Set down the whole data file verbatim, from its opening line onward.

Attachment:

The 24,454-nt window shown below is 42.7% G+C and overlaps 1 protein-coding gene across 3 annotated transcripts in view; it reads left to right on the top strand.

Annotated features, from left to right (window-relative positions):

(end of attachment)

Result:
The 24,454-nt window shown below is 42.7% G+C and overlaps 1 protein-coding gene across 3 annotated transcripts in view; it reads left to right on the top strand.

Annotated features, from left to right (window-relative positions):